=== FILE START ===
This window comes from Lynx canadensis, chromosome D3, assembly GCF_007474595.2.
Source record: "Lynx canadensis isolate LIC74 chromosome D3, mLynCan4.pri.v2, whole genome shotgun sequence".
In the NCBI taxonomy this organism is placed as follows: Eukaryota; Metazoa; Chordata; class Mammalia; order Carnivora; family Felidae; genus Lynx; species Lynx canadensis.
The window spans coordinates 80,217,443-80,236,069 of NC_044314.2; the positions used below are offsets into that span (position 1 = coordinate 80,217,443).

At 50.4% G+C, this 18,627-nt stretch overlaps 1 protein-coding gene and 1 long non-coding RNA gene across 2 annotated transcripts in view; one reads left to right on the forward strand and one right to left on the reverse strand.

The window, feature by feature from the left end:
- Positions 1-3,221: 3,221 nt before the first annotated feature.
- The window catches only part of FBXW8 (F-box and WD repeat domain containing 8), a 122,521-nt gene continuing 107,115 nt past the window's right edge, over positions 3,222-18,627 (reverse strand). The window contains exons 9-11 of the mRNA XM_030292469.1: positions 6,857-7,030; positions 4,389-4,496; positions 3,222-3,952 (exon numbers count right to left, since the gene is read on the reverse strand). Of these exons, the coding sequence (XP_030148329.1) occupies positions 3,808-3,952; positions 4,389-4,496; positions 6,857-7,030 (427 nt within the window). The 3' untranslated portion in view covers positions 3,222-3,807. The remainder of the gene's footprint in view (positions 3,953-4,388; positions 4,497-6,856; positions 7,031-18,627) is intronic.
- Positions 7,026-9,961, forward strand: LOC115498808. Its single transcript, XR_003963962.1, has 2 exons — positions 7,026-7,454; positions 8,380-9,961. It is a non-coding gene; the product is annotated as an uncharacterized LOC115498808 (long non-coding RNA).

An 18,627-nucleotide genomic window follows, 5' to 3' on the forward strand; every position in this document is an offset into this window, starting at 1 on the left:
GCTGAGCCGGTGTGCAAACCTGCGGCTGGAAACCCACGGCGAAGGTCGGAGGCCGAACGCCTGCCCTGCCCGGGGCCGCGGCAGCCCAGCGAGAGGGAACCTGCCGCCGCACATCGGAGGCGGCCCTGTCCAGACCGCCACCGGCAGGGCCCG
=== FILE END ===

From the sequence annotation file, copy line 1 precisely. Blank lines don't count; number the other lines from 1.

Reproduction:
This window comes from Lynx canadensis, chromosome D3, assembly GCF_007474595.2.